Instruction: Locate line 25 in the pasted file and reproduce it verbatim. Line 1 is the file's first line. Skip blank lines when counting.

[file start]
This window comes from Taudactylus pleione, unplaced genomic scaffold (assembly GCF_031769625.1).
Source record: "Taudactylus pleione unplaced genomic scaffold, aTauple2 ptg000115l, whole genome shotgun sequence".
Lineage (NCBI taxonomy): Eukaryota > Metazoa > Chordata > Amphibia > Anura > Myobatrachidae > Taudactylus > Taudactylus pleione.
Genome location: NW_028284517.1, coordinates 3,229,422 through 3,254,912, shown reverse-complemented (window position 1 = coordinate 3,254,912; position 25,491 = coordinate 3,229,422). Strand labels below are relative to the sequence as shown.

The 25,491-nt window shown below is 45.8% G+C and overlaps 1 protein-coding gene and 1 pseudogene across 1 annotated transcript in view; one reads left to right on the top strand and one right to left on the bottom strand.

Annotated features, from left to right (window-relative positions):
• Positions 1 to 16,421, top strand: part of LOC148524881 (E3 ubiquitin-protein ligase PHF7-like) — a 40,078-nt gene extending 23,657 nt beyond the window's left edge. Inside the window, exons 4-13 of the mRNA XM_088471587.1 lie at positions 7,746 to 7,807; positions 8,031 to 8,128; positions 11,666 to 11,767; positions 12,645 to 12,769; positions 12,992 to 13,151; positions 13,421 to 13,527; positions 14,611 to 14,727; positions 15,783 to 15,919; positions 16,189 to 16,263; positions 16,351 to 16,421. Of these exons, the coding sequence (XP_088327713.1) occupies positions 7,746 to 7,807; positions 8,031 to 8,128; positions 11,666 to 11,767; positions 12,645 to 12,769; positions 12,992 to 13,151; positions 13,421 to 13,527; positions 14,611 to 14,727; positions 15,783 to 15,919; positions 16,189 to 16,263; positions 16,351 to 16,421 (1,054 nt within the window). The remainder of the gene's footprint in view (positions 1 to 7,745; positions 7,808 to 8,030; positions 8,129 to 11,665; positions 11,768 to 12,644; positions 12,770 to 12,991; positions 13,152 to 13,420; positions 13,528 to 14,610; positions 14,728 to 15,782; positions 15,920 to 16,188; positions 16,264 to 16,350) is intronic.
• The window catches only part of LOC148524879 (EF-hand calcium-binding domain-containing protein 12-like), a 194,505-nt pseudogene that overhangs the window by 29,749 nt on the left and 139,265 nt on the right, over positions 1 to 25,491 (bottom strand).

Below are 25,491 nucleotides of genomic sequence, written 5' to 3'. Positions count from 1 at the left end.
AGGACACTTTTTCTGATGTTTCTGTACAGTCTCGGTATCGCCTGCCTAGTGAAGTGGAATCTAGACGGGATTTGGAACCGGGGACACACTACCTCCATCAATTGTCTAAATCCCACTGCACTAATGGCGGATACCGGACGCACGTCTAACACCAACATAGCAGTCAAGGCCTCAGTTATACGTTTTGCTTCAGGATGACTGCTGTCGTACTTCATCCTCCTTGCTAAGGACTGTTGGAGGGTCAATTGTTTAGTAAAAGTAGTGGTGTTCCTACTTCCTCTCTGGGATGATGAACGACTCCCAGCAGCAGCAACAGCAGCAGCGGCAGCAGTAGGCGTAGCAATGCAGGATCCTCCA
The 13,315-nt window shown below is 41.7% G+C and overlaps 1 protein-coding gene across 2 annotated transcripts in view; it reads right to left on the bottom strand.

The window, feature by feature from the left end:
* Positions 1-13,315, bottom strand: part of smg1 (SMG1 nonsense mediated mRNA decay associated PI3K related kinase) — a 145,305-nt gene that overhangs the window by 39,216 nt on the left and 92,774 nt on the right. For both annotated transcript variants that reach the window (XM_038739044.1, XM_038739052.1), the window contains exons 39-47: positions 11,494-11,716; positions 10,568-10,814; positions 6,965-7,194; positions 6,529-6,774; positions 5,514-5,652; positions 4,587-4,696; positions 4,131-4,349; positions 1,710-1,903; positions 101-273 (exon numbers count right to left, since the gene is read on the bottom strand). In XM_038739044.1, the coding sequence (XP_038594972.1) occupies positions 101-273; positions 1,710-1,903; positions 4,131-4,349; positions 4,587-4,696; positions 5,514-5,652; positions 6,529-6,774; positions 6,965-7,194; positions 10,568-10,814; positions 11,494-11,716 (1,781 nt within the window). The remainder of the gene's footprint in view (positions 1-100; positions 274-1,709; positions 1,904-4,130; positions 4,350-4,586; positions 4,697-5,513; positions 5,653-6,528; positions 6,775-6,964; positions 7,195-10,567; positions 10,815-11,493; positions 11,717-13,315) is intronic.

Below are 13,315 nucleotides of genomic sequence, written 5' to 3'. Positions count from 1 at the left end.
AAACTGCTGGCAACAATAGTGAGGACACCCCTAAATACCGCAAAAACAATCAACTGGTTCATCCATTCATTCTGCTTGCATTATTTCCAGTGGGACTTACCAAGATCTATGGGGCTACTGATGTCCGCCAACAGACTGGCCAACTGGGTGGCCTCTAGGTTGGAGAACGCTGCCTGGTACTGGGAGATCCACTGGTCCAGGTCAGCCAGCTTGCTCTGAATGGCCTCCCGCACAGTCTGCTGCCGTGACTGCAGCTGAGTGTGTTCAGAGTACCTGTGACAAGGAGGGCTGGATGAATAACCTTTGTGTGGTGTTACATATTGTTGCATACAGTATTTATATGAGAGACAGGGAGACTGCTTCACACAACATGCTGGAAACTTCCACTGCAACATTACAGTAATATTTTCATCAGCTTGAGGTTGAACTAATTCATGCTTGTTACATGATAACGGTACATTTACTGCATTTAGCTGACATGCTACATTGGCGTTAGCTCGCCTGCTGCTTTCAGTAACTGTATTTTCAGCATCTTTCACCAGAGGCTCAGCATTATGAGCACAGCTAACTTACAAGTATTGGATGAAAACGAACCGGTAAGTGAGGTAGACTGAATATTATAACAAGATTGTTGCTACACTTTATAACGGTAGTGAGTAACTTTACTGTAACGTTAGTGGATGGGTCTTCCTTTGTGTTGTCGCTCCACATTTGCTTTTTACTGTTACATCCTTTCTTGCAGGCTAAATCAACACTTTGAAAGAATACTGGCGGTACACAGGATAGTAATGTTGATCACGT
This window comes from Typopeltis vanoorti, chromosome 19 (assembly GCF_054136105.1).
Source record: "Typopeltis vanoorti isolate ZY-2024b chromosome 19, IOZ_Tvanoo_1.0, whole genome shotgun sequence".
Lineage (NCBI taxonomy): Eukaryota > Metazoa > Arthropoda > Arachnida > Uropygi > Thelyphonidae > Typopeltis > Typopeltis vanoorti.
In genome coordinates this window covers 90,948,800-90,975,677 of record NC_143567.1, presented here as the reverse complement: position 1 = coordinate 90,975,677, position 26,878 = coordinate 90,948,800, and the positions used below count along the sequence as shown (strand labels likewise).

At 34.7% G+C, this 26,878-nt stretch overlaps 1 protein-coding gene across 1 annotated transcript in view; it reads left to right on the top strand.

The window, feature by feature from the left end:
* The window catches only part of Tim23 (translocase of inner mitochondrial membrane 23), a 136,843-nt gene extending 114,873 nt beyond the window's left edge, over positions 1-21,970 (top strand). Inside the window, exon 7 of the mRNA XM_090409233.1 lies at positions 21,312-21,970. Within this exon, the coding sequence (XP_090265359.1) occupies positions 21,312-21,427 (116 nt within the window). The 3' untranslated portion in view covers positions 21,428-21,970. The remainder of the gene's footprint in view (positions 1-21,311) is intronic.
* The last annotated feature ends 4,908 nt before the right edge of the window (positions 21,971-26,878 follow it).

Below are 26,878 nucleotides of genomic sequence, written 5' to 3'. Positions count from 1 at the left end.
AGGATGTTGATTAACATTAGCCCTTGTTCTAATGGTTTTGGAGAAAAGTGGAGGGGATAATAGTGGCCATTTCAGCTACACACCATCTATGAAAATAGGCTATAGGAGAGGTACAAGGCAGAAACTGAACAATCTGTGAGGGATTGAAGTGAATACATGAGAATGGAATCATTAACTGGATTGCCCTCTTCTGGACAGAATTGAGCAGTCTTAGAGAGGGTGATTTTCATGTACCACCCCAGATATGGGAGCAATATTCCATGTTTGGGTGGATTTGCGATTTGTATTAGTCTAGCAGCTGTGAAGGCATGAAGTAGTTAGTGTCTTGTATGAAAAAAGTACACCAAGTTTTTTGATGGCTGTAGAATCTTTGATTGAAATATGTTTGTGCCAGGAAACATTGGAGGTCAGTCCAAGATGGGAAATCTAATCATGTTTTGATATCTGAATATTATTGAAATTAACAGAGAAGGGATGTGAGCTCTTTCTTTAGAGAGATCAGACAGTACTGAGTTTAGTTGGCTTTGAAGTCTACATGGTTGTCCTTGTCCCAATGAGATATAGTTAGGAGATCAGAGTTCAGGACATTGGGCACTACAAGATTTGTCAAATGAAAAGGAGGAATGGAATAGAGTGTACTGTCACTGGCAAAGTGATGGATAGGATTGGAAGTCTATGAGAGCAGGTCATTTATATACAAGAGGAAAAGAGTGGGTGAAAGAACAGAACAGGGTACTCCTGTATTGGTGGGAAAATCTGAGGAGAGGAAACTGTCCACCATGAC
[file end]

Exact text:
AGGATGTTGATTAACATTAGCCCTTGTTCTAATGGTTTTGGAGAAAAGTGGAGGGGATAATAGTGGCCATTTCAGCTACACACCATCTATGAAAATAGGCTATAGGAGAGGTACAAGGCAGAAACTGAACAATCTGTGAGGGATTGAAGTGAATACATGAGAATGGAATCATTAACTGGATTGCCCTCTTCTGGACAGAATTGAGCAGTCTTAGAGAGGGTGATTTTCATGTACCACCCCAGATATGGGAGCAATATTCCATGTTTGGGTGGATTTGCGATTTGTATTAGTCTAGCAGCTGTGAAGGCATGAAGTAGTTAGTGTCTTGTATGAAAAAAGTACACCAAGTTTTTTGATGGCTGTAGAATCTTTGATTGAAATATGTTTGTGCCAGGAAACATTGGAGGTCAGTCCAAGATGGGAAATCTAATCATGTTTTGATATCTGAATATTATTGAAATTAACAGAGAAGGGATGTGAGCTCTTTCTTTAGAGAGATCAGACAGTACTGAGTTTAGTTGGCTTTGAAGTCTACATGGTTGTCCTTGTCCCAATGAGATATAGTTAGGAGATCAGAGTTCAGGACATTGGGCACTACAAGATTTGTCAAATGAAAAGGAGGAATGGAATAGAGTGTACTGTCACTGGCAAAGTGATGGATAGGATTGGAAGTCTATGAGAGCAGGTCATTTATATACAAGAGGAAAAGAGTGGGTGAAAGAACAGAACAGGGTACTCCTGTATTGGTGGGAAAATCTGAGGAGAGGAAACTGTCCACCATGAC